Paste’s ABCs of Horror 2 is a 26-day project that highlights some of our favorite horror films from each letter of the alphabet. The only criteria: The films chosen can’t have been used in 2019’s Century of Terror, a 100-day project to choose the best horror film of every year from 1920-2019, nor last year’s first ABCs of Horror project. With many heavy hitters out of the way, which movies will we choose?
Whenever horror geeks decide to engage in discussion of the slasher genre, and especially when they try to determine what truly was the first real “slasher movie,” discussion inevitably turns at some point to Mario Bava’s deeply influential giallo film A Bay of Blood. At once a twisty murder mystery and a showcase for gore-streaked special effects that would come to typify American slashers in the decade to follow, it’s easy to see why A Bay of Blood has been cited by so many as a true slasher, especially if you’re only looking at the substance of its kills. When viewed from a wider perspective, however, it still doesn’t quite make it there—as we concluded in our own investigation to determine the first true slasher, A Bay of Blood is in “close, but no cigar” territory. It stands out as an important innovator, but is ultimately its own, strange beast.
Better known abroad under the (admittedly awesome) title of Twitch of the Death Nerve, A Bay of Blood represented a shift in the oeuvre of Italian horror maestro Mario Bava, and an evolution of his country’s horror genre in a far more lurid and shameless direction. Bava’s earlier works, such as Blood and Black Lace, had been instrumental to creating the tropes of giallo, the crime/suspense films that proliferated in Italy in the 1960s/1970s in particular, and his additional work on supernatural horror flicks like Black Sunday and Black Sabbath would inform the supernatural horrors of directors like Dario Argento and Lucio Fulci to come. Bava was, in effect, the godfather of Italian horror in this period, and one of the greatest cinematography talents in Italian history, but A Bay of Blood saw him pushing the boundaries of good taste in a direction that was frankly shocking for the era. It was exactly that kind of tasteless exploitation of violence that would eventually be enshrined within the slasher film, and beloved by fans to this day.
In terms of structure, A Bay of Blood is most definitely giallo—it begins with an aging countess and her husband being murdered, immediately establishing a mystery killer, which is an indispensable aspect of the genre. Unlike many other giallo, though, we aren’t following a police investigation here, or a falsely accused everyman—rather, the cast of characters are primarily a bunch of local kooks who all have a vested interest in the ownership of the titular bay, which will be passed down as an inheritance from the murdered countess. As estranged and greedy relatives come crawling out of the woodwork and begin clashing with locals, it begs the obvious question: Who wants the bay badly enough to kill for it?
This sort of down-to-earth, rational motivation for the subsequent slayings is one of the factors that ultimately disqualifies A Bay of Blood from coming off as a true slasher, in which the killings are almost always committed thanks to straight-up psychopathy or generic possession by evil. There’s also no real example of a “final girl” to be found—as in Bava’s own Blood and Black Lace, this ends up being a film about a bunch of self-destructive, greedy people, without so much as a true protagonist. Instead, Bava is spinning a parable about the disgustingly duplicitous behavior that greed so easily produces in the human soul.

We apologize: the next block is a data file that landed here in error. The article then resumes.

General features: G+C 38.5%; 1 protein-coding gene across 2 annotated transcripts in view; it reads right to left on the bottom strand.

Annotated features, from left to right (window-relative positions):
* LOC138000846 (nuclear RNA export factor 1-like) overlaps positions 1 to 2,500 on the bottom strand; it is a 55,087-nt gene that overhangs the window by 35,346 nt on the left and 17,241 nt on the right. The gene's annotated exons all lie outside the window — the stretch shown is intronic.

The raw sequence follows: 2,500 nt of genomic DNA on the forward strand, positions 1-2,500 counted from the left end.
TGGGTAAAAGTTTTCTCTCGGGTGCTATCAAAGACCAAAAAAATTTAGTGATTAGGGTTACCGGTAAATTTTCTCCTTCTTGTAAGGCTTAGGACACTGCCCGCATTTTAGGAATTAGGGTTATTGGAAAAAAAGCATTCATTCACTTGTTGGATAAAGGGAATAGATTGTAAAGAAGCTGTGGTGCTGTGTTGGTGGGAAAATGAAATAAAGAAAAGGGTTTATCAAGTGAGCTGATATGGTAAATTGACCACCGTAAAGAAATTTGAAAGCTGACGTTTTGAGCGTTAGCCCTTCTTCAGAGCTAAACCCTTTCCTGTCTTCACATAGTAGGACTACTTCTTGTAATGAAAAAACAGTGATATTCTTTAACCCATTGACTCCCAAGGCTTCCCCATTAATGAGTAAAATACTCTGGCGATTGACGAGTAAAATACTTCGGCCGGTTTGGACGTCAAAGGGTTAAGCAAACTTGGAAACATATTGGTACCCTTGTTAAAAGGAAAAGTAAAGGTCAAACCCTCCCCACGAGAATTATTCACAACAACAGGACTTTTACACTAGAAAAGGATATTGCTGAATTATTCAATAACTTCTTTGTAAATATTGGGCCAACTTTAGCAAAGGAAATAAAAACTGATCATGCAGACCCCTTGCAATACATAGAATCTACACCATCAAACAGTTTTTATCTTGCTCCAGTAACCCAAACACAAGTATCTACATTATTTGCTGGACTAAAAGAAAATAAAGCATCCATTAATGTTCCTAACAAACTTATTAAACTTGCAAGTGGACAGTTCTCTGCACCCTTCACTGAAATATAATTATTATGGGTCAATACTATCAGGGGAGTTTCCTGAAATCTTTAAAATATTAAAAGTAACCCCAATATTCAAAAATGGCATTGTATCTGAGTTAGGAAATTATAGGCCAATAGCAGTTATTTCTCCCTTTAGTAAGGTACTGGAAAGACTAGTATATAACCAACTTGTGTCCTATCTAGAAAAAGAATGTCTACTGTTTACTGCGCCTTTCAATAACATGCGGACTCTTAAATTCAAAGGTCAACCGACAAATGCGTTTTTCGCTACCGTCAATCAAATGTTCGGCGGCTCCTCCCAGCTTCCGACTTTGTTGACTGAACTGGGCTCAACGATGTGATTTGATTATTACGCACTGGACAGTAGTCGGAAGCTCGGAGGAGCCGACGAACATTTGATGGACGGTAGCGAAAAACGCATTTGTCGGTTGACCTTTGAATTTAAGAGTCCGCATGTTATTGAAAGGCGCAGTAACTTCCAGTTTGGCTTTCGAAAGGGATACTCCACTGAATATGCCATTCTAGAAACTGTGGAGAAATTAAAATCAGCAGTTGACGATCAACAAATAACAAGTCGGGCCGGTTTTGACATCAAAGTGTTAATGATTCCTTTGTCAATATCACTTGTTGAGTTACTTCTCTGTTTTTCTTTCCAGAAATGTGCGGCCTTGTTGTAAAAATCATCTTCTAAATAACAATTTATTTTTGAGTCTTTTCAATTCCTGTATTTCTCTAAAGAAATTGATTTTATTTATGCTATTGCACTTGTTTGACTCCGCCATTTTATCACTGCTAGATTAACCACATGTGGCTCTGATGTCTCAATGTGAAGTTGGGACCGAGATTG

With that said, there are so many individual elements here that would go on to become staples of the slasher genre that you really have to call them out. Most of these elements revolve around a group of four horny teens who traipse into the story after hearing about the initial murder and wanting to “check things out,” just so they can be colorfully dispatched by the mystery killer before they’ve lingered on screen for too long. These kids truly do feel like prototypes for the myriad horny teen victims of the 1980s, and their just desserts could have been suffered by any of their brethren in the Friday the 13th series in particular. For the 20 or so minutes that these characters are involved, A Bay of Blood is almost indistinguishable from a Friday movie, as we see the killer’s first-person perspective prowling around the cabin as he gruesomely picks them off one by one. Slasher comparisons focus heavily on these kills, and rightly so—two of them were ultimately stolen verbatim by Friday the 13th Part 2 a decade later, including the billhook to the face (it becomes a machete wielded by Jason) and the instantly iconic impalement of two lovers mid-coitus. Believe it or not, A Bay of Blood actually renders both of those kills in a slightly more grisly manner than the more infamous series to come.
Those brief spurts of inspired mayhem are what will likely stick in the mind of the viewer long after taking in Bava’s A Bay of Blood, rather than the scheming local eccentrics or corrupt real estate developers who are willing to go on a killing spree in order to inherit a nice piece of waterfront property. Buoyed by top-notch blood effects and an ending so absurdly amusing that you can’t help but laugh your way through the credits, it set the stage for gory masterpieces from the likes of Lucio Fulci that would continue to push Italian horror toward the outer edges of extremity in the 1970s and 1980s.
Jim Vorel is a Paste staff writer and resident horror guru. You can follow him on Twitter for more film and TV writing.